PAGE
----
Bill to tackle migrant exploitation introducedImmigration
Immigration Minister Michael Woodhouse today introduced a new Bill to Parliament that will crack down on employers who exploit migrant workers.
Under the Immigration Amendment Bill such employers will face a jail sentence of up to seven years, a fine not exceeding $100,000, or both. Exploitative employers who hold residence visas will also be liable for deportation if the offence was committed within 10 years of gaining residence.
Mr Woodhouse says the penalties reflect the seriousness of such offences and the tough action the Government is taking to tackle migrant exploitation.
“The fundamental and overriding principle is that migrant workers have the same employment rights and protections as all other workers in New Zealand,” Mr Woodhouse says.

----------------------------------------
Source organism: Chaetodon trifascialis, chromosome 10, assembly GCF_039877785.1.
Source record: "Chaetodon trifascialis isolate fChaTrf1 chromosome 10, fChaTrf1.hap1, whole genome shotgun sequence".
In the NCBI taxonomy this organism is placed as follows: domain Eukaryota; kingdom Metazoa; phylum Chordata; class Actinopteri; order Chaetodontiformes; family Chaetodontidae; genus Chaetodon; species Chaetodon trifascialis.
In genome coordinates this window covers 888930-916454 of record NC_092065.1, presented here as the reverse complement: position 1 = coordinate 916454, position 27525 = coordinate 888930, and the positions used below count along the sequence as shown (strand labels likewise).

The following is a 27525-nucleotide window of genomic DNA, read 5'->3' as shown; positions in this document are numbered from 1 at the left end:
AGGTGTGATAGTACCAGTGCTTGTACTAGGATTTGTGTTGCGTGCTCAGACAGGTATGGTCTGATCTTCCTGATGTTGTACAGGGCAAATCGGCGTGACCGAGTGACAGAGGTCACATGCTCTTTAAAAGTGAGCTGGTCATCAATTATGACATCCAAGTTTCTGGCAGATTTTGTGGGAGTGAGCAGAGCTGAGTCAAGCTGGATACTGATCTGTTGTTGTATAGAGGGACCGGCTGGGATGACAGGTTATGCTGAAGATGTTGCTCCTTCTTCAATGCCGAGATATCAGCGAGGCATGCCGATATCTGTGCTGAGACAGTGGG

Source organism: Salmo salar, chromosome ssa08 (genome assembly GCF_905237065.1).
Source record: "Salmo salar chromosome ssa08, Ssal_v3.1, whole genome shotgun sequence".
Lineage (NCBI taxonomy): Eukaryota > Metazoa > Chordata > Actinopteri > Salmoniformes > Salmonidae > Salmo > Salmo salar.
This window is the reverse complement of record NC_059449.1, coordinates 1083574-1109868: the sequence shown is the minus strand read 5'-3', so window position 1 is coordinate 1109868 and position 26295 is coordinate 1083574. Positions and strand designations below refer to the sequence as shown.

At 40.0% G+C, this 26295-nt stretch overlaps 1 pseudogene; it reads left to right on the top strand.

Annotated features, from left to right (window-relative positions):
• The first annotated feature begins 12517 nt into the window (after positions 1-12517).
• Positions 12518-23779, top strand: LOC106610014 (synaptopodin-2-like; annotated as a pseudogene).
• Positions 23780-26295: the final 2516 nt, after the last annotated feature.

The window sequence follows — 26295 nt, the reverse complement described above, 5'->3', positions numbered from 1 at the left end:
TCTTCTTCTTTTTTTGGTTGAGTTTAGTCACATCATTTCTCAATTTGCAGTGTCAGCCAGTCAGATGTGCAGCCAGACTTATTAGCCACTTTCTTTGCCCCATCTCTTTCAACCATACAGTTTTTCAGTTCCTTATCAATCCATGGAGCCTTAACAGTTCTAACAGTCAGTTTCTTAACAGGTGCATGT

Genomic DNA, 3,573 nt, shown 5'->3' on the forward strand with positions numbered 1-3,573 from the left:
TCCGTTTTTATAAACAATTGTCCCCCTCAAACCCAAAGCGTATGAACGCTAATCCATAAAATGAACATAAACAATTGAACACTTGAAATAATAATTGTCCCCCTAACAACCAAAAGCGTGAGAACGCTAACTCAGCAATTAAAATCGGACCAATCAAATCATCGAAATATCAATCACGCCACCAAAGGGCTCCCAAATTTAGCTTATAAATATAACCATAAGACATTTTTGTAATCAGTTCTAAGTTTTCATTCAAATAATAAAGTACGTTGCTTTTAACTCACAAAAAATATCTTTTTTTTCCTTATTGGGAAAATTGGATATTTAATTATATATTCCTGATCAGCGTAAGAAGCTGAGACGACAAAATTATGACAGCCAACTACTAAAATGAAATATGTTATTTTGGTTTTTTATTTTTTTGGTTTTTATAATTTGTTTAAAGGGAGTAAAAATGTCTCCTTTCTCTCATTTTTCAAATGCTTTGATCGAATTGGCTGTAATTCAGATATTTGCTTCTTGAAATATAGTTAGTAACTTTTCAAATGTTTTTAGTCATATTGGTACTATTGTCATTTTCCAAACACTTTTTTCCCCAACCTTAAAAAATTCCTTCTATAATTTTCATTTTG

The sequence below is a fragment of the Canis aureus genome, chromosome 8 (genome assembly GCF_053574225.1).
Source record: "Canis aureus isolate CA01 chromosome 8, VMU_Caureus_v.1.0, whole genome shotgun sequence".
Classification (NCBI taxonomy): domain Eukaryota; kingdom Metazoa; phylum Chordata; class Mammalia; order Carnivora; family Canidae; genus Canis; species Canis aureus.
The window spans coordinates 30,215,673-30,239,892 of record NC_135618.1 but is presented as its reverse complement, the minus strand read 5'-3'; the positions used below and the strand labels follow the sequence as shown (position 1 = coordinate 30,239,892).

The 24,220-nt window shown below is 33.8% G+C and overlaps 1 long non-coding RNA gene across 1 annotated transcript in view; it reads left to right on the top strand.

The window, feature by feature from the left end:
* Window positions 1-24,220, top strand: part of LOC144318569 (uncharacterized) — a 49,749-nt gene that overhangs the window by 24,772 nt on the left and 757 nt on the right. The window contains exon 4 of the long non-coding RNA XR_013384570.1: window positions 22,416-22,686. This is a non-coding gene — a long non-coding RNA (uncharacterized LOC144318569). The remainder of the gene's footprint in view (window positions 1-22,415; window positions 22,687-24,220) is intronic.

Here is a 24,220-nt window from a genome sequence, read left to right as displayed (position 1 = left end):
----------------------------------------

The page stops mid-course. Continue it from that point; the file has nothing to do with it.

“We are only too aware that some employers exploit their migrant workers by paying them less than the minimum wage or making them work excessive hours. Sadly, in many cases the employer is a migrant themselves and taking advantage of vulnerable people from their own community.
“This type of activity is illegal and will not be tolerated in New Zealand. This Bill represents further measures as we move to stamp out this abhorrent practice.”
The Immigration Amendment Bill forms part of a package to address migrant exploitation and follows policy changes in June that encourage victims of exploitation to come forward without fear of being penalised.
The Bill also extends the search powers of immigration officers so they can search an employer’s premises and talk to the people present to identify offending by employers. They will also be able to search for unlawful workers, check documents and ensure migrant employees are complying with the Act.